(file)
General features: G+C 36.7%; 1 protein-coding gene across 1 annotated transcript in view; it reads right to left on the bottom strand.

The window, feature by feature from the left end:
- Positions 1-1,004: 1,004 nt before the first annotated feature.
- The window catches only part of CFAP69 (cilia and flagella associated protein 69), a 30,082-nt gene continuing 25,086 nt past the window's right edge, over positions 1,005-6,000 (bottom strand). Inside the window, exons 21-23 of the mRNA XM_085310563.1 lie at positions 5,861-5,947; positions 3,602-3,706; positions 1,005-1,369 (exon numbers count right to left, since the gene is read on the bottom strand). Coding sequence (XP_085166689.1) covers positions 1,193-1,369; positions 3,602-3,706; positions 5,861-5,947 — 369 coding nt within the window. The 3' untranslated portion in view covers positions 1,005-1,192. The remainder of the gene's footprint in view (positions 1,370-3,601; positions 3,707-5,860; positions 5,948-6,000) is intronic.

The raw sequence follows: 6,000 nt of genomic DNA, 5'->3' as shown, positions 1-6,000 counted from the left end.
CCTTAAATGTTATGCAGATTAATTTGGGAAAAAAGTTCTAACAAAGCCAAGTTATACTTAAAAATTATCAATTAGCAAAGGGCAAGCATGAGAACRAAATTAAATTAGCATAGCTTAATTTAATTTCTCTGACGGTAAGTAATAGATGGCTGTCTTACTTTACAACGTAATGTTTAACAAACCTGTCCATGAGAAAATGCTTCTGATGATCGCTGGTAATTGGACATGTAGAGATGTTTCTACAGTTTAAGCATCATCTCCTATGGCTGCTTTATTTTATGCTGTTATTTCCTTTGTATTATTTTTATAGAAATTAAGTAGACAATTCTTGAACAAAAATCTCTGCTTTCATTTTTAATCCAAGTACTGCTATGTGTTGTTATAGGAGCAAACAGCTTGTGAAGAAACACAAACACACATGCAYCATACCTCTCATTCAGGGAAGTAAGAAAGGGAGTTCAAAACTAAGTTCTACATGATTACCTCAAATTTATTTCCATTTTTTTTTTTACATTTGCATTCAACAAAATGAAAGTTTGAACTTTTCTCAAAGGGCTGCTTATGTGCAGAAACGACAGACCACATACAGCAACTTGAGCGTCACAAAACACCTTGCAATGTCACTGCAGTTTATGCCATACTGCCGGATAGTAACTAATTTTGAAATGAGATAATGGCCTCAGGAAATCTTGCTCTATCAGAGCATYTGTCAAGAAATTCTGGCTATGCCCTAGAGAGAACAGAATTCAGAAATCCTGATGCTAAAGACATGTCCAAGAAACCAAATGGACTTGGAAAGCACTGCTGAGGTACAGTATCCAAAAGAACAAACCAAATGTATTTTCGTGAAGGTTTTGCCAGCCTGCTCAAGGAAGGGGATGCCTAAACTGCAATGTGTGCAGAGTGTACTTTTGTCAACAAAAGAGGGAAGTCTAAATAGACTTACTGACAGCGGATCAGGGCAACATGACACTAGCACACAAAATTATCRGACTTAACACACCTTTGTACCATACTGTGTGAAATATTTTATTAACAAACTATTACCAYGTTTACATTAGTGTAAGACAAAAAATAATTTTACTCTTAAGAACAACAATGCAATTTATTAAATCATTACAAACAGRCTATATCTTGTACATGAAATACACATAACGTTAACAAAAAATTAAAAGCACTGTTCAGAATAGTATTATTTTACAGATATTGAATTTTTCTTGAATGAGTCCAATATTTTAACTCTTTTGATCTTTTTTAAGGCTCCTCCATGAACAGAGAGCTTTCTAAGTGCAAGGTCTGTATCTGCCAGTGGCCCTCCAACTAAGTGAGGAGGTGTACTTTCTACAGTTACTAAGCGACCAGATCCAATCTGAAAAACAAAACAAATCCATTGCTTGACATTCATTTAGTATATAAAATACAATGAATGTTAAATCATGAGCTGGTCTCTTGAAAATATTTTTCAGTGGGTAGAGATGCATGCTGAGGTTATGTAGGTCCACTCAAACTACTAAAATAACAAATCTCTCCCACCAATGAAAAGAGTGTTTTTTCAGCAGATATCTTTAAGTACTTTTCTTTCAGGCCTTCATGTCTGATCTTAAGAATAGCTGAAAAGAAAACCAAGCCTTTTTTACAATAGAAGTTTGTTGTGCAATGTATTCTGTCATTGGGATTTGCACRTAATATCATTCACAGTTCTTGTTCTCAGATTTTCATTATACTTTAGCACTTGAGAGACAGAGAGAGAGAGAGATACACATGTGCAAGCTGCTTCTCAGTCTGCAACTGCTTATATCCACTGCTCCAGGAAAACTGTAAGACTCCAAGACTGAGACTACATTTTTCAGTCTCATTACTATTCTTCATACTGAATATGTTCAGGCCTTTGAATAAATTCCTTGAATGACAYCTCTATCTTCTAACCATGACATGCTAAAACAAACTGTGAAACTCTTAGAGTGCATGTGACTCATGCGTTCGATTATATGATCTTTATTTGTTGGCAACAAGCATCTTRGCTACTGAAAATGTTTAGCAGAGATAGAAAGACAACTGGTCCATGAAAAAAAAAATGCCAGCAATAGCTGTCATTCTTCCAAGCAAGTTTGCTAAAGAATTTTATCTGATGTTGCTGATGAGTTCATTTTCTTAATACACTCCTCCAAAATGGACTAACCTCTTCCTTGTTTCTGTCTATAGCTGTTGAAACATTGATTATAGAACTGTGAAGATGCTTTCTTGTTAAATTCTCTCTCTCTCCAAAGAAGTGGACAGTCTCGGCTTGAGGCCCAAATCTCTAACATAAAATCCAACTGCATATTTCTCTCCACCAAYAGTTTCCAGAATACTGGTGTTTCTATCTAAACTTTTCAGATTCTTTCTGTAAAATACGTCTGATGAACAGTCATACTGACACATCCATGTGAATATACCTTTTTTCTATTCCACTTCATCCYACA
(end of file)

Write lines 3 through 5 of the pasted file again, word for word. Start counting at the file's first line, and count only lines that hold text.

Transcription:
- Positions 1-1,004: 1,004 nt before the first annotated feature.
- The window catches only part of CFAP69 (cilia and flagella associated protein 69), a 30,082-nt gene continuing 25,086 nt past the window's right edge, over positions 1,005-6,000 (bottom strand). Inside the window, exons 21-23 of the mRNA XM_085310563.1 lie at positions 5,861-5,947; positions 3,602-3,706; positions 1,005-1,369 (exon numbers count right to left, since the gene is read on the bottom strand). Coding sequence (XP_085166689.1) covers positions 1,193-1,369; positions 3,602-3,706; positions 5,861-5,947 — 369 coding nt within the window. The 3' untranslated portion in view covers positions 1,005-1,192. The remainder of the gene's footprint in view (positions 1,370-3,601; positions 3,707-5,860; positions 5,948-6,000) is intronic.

The raw sequence follows: 6,000 nt of genomic DNA, 5'->3' as shown, positions 1-6,000 counted from the left end.